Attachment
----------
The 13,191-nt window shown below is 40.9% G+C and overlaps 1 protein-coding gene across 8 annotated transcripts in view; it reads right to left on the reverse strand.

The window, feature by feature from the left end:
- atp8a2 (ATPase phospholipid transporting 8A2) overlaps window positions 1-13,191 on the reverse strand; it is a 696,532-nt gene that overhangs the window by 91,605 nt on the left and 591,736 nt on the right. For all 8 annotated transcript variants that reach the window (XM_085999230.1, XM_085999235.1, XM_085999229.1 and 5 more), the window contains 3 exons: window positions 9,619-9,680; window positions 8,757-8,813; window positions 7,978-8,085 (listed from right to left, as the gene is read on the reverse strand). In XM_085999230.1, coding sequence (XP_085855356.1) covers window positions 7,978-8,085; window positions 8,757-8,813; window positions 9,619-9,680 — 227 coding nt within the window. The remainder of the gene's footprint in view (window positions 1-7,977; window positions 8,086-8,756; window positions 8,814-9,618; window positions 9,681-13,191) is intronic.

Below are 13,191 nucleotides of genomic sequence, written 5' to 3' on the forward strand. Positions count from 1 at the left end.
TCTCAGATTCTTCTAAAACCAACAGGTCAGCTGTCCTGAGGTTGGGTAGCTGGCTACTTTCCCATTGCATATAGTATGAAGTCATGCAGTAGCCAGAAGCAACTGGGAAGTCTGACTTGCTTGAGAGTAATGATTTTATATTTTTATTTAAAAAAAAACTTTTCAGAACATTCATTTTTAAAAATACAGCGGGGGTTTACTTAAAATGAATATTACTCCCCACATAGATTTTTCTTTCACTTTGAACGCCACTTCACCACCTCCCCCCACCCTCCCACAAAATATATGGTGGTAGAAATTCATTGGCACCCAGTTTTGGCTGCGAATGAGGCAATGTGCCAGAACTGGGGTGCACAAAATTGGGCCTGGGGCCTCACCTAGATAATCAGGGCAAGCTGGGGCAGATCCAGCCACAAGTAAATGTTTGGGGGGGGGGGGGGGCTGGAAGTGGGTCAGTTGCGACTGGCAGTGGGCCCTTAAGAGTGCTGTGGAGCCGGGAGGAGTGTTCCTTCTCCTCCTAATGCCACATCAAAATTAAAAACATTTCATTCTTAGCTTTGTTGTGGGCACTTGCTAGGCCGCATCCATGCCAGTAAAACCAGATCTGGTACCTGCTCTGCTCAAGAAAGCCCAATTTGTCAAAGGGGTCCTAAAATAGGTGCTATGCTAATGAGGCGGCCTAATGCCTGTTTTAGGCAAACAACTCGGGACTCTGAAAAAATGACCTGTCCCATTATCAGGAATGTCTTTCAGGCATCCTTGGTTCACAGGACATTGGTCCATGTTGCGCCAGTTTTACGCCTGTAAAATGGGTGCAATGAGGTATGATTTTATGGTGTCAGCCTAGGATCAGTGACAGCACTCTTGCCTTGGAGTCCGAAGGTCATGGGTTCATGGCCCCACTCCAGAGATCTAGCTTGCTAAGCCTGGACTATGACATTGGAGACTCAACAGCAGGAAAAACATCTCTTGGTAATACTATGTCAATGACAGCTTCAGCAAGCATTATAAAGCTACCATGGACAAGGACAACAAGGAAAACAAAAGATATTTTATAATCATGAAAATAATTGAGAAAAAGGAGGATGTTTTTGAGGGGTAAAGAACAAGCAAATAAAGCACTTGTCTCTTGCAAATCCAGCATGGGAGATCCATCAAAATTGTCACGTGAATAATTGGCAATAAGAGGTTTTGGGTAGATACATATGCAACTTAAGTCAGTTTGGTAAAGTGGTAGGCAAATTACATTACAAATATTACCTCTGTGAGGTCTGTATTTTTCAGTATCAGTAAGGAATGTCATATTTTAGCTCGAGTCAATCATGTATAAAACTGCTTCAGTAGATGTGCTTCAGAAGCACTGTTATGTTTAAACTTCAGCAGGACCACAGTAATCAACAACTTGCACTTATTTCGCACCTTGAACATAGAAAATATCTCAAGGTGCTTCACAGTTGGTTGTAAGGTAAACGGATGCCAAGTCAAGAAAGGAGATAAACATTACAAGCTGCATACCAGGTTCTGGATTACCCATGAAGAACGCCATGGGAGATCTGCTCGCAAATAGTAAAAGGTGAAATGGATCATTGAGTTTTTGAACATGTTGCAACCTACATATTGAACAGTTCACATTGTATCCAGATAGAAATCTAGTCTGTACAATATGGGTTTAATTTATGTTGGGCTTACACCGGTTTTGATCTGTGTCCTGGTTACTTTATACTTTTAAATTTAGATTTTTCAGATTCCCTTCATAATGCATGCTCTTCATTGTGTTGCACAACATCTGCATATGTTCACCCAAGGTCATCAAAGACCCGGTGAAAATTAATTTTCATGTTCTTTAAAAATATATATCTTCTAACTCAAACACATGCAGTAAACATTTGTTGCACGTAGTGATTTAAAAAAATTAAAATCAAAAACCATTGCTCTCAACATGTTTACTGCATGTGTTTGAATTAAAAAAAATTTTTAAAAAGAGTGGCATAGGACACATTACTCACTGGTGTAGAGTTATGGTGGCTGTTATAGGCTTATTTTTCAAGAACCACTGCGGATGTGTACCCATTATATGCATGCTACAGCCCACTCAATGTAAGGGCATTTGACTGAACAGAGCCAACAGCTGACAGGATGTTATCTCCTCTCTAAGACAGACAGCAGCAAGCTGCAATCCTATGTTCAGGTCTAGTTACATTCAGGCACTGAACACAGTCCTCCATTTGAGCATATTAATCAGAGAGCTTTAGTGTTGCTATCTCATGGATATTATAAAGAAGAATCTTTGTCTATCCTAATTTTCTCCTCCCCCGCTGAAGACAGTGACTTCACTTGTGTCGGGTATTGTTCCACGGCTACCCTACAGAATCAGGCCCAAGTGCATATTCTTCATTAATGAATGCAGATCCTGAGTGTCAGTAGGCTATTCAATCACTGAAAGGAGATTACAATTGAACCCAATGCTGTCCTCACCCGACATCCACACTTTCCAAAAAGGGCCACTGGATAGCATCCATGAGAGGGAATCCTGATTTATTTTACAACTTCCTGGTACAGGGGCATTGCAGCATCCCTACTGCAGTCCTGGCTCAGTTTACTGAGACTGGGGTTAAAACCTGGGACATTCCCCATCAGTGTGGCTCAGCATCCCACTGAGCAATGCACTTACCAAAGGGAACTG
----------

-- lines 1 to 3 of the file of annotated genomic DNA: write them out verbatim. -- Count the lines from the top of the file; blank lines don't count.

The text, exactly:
The 13,191-nt window shown below is 40.9% G+C and overlaps 1 protein-coding gene across 8 annotated transcripts in view; it reads right to left on the reverse strand.

The window, feature by feature from the left end:
- atp8a2 (ATPase phospholipid transporting 8A2) overlaps window positions 1-13,191 on the reverse strand; it is a 696,532-nt gene that overhangs the window by 91,605 nt on the left and 591,736 nt on the right. For all 8 annotated transcript variants that reach the window (XM_085999230.1, XM_085999235.1, XM_085999229.1 and 5 more), the window contains 3 exons: window positions 9,619-9,680; window positions 8,757-8,813; window positions 7,978-8,085 (listed from right to left, as the gene is read on the reverse strand). In XM_085999230.1, coding sequence (XP_085855356.1) covers window positions 7,978-8,085; window positions 8,757-8,813; window positions 9,619-9,680 — 227 coding nt within the window. The remainder of the gene's footprint in view (window positions 1-7,977; window positions 8,086-8,756; window positions 8,814-9,618; window positions 9,681-13,191) is intronic.